Tuesday 1 October 2019

74 - Universal roundup

East of Borneo (1931  - b/w)-  Och, another Universal early period Orientalia. Ok.ru.

A House Divided (1931 - b/w) - Undistinguished melodrama with Walter Huston and Helen Chandler about a fishing couple.

Graft (1931 - b/w) - Typical journalism drama with Karloff.

Doomed Battalion (1932 - b/w) - A wartime weepie/propagandier.

SOS Iceberg (1933 - B/W) - German-Universal docudrama dreariness with Leni Riefenstahl.

Don't Bet on Love (1933 - b/w) - Ginger Rogers and Lew Ayres in an average romcom.

Bombay Mail (1934 - b/w) - Another period Raj nonsense.

Diamond Jim (1935 - B/w) - Preston Sturges western-ish tweed.

She's Dangerous (1937) - Meh.

Wings Over Honolulu (1937 - B/W) - Ray Milland in a  rote aviation drama.

We Have Our Moments (1937 - B/w) - Tedious romcom with young David Niven.

Night Key (1937 - b/w) - Karloff lifts an otherwise dreary crime story. Ok.ru.

Midnight Intruder (1938 - b/w) - Louis Hayward in an abysmal Universal b-movie.

Honeymoon Deferred (1938 - b/w) - Dreary Universal romance.

Wives Under Suspicion (1938 - b/w) - More Universal weariness from a B-crimer.

Mystery of the White Room (1939 - b/w) - Dreary medical mystery.

Behind the Eightball (1940) - The Ritz Brothers are excruciating. They're interchangeable too. They have the same personality. Ok.ru

Dark Streets of Cairo (1940 - b/w) - Terrible Universal backlot mystery.  See also Raiders of the Desert (1941 - |B/w), with an oddly council estate-looking Arab state.

Tight Shoes (1941 - b/w)  - I don't get Runyon. Ok.ru-doubled.

Flame of New Orleans (1941 - b/w) - Marlene Dietrich film, typical swashbuckler.

Halfway to Shanghai (1942) - George Zucco and Peter Lorre in more oriental exotica.

Lady on a Train (1945 - b/w) - Deanna Durbin tries noir.

Ivy (1947 - B/W) - Average Hollywood-British melodrama with Joan Fontaine.

A Double Life (1947 - b/w) - Turgid docudrama with Ronald Colman as Othello.

A Woman's Vengeance (1948 - b/w) - Another misty Universal Hollywood British melodrama with Charles Boyer, based on Huxley.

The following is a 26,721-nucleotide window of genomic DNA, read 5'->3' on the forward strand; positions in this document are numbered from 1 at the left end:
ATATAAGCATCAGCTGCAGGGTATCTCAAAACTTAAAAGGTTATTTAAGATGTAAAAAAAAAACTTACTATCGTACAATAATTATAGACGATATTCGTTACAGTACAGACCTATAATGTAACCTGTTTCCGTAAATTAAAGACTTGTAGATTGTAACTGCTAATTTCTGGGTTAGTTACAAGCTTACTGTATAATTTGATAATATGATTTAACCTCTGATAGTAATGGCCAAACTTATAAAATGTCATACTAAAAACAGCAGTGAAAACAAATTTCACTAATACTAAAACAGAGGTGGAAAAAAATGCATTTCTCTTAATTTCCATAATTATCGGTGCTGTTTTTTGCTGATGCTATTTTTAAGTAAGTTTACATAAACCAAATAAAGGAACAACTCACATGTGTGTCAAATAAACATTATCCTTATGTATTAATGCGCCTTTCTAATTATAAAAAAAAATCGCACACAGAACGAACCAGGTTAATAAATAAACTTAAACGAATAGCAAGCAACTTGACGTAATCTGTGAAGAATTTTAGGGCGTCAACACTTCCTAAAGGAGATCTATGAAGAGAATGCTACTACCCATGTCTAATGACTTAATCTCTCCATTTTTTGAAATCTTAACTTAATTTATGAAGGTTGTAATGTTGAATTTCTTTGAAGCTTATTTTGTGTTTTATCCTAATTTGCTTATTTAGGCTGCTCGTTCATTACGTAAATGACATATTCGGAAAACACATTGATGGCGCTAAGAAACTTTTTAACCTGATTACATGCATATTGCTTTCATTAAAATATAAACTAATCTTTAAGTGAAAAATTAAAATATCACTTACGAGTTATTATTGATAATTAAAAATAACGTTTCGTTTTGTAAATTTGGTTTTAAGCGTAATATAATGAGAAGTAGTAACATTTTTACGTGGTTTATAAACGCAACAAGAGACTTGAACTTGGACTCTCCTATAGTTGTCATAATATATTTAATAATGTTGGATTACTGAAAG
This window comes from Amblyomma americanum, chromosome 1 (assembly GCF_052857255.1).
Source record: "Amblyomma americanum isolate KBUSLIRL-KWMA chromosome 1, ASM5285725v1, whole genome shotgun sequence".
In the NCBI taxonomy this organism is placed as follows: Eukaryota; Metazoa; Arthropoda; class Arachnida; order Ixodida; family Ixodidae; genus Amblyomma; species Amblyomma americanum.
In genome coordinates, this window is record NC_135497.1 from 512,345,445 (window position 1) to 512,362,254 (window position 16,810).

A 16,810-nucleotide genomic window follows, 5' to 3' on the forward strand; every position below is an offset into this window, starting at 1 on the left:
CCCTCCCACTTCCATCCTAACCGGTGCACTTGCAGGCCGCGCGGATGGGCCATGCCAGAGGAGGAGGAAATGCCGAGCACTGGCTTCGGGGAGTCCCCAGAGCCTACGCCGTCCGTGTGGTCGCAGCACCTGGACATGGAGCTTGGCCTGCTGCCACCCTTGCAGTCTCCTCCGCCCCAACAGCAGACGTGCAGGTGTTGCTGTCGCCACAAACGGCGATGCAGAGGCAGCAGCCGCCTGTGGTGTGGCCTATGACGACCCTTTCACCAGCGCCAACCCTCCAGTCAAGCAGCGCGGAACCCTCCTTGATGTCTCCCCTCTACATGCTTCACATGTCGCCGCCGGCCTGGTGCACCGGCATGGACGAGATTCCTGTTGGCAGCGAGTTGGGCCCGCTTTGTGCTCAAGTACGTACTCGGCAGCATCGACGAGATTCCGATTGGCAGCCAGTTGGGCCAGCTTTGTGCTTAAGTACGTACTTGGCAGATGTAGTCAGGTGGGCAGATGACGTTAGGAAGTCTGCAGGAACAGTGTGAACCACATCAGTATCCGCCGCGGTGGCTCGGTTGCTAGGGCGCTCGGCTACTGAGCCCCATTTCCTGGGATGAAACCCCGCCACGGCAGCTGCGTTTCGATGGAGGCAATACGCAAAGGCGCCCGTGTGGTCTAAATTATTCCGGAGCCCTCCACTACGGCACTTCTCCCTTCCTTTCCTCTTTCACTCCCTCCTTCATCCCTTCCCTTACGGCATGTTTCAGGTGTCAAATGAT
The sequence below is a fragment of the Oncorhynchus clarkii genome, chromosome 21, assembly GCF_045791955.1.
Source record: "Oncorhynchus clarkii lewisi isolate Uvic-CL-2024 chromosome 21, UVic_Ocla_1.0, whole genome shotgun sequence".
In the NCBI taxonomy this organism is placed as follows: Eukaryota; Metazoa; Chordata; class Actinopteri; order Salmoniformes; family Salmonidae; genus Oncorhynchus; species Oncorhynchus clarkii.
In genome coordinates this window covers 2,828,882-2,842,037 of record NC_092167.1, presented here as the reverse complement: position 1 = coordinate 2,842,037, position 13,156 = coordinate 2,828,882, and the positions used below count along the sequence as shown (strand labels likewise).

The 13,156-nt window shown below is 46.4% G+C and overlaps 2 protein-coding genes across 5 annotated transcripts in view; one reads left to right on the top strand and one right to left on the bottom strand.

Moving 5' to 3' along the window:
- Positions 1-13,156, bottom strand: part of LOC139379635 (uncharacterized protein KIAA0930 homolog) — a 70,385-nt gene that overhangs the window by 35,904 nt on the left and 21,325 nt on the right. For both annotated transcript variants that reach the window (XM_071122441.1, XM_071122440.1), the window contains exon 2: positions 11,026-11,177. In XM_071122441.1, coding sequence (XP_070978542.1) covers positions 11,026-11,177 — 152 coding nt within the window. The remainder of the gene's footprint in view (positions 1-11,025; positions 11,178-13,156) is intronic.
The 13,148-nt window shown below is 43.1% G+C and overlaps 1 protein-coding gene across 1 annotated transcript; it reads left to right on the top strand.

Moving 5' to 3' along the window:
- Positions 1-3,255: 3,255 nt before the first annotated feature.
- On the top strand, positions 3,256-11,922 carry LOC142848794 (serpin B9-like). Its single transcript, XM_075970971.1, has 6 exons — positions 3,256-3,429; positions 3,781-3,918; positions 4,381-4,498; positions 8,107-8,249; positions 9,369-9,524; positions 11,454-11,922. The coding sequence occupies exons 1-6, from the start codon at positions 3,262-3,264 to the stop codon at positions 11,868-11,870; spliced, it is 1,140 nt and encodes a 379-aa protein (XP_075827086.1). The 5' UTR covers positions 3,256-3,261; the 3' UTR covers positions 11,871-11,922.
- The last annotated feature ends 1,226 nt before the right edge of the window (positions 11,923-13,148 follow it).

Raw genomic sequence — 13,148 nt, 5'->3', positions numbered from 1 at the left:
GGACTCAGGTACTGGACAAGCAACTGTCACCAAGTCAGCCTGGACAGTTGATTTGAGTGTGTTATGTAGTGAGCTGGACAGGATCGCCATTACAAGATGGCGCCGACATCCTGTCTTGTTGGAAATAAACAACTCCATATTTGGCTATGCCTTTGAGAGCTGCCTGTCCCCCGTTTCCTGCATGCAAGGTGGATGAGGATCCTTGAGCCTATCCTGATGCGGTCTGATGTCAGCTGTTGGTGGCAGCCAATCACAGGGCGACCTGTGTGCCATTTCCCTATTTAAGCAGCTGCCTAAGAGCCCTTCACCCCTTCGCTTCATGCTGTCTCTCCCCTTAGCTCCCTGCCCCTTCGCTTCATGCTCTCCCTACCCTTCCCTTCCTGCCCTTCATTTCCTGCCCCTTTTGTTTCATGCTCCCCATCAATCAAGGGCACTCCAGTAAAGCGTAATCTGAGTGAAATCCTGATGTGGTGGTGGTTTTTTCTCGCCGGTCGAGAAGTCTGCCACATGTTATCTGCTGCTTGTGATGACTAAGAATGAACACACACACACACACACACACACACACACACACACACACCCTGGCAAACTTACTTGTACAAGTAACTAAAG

All My Sons (1948 - b/w) - Noirish family drama with Edward G. Robinson and Burt Lancaster. Not my thing.

Mr. Peabody and the Mermaid (1948 - b/w) - Mawkish romance. Did this spawn the trope of mute mermaid?

One Way Street (1950 - b/w) - Another cut/paste border noir, with James Mason.

Thunder on the Hill (1951 - b/w) - Ok.rued this odd faux-British melodrama with Claudette Colbert set in a nunnery. Almost convincing.

The World in his Arms (1952) - Typical techniclor pirate programmer lifted via Gregory Peck.

Back to God's Country (1953) - Faux-Canadian, very Western Northern with Rock Hudson. Ok.ru.

Desert Legion (1953) - Pound-shop Antinea/L'Atlantide with Alan Ladd.

Bengal Brigade (1954)  -Rock plays a Raj soldier. Can't take any of these brownfaced tales of India seriously, especially if made by Americans. Indians with Northeastern American accents and swamps in the Bay of Bengal.

Tanganyika (1954) - Snooze.

Yankee Pasha (1955) - Jeff Chandler in a western-infused take on the typical Arab colorama, but still your ordinary Arab colorama.

The Purple Mask (1955) - Tony Curtis is an Aldi Pimpernel.

The Great Man (1956 - b/w) - Average analysis of a man by Jose F.

Joe Butterfly (1957) - Excruciating though penguinesque turn by Burgess Meredith as a Lorre-ish Japanese fella.

The Midnight Story (1957 - B/w) - Another bog-standard Uni noir with Stony Curtis.

The Perfect Furlough (1958) - Dreary icy  Tony Curtis-Blake Edwards romcom.

The Private Lives of Adam and Eve (1960 - b/w) - Silly quasi-biblical folly with a tour bus, Mamie Van Doren and the devil himself - Mickey bloody Rooney.

In Search of Gregory (1970)  - Dreary romance with John Hurt and Julie Christie. Lots of Italian scenery.

Brighton Beach Memoirs (1986) - PBS-esque nostalgic drear.

At Play in the Fields of Our Lord (1991) - a three-hour cannibal film for the art.


A Shot in the Dark (1941 - b/w) - Another identikit Warner mystery cheapie.

Tanks A Million (1941 - b/w) - Identikit Hal Roach wartime propaganda com.

Over my Dead Body (1942 - b/w) -Another identikit, allegedly comic journalism cheapie mystery, with Milton Berle.

Fly by Night (1942 - b/w) - Again, another identikit comic mystery in a gas station, with Richard Carlson. See also Hay foot (1942).

Dangerous Blondes (1943 - b/w) - Another allegedly comic cheapie in a radio studio, with Evelyn Keyes and William Demarest.

Midnight Manhunt (1945 - b/w) - Astonishingly not by Monogram, but Paramount, but you'd never tell with this poverty row-ish George Zucco mystery.  See also No Hands on the Clock (1941 - b/w).

Kiss Tomorrow Goodbye (1950 - b/w) - James Cagney in a noir/western hybrid.